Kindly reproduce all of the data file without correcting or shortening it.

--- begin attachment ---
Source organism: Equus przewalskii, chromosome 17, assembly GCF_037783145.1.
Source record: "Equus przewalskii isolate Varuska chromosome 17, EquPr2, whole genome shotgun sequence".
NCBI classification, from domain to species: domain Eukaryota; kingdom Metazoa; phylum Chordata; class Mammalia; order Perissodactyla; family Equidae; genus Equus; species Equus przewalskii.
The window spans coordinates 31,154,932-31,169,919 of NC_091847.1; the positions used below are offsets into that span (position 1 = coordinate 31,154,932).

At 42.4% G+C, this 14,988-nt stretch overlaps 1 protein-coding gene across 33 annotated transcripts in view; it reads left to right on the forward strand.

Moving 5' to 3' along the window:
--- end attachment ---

Source organism: Equus przewalskii, chromosome 17, assembly GCF_037783145.1.
Source record: "Equus przewalskii isolate Varuska chromosome 17, EquPr2, whole genome shotgun sequence".
NCBI classification, from domain to species: domain Eukaryota; kingdom Metazoa; phylum Chordata; class Mammalia; order Perissodactyla; family Equidae; genus Equus; species Equus przewalskii.
The window spans coordinates 31,154,932-31,169,919 of NC_091847.1; the positions used below are offsets into that span (position 1 = coordinate 31,154,932).

At 42.4% G+C, this 14,988-nt stretch overlaps 1 protein-coding gene across 33 annotated transcripts in view; it reads left to right on the forward strand.

Moving 5' to 3' along the window: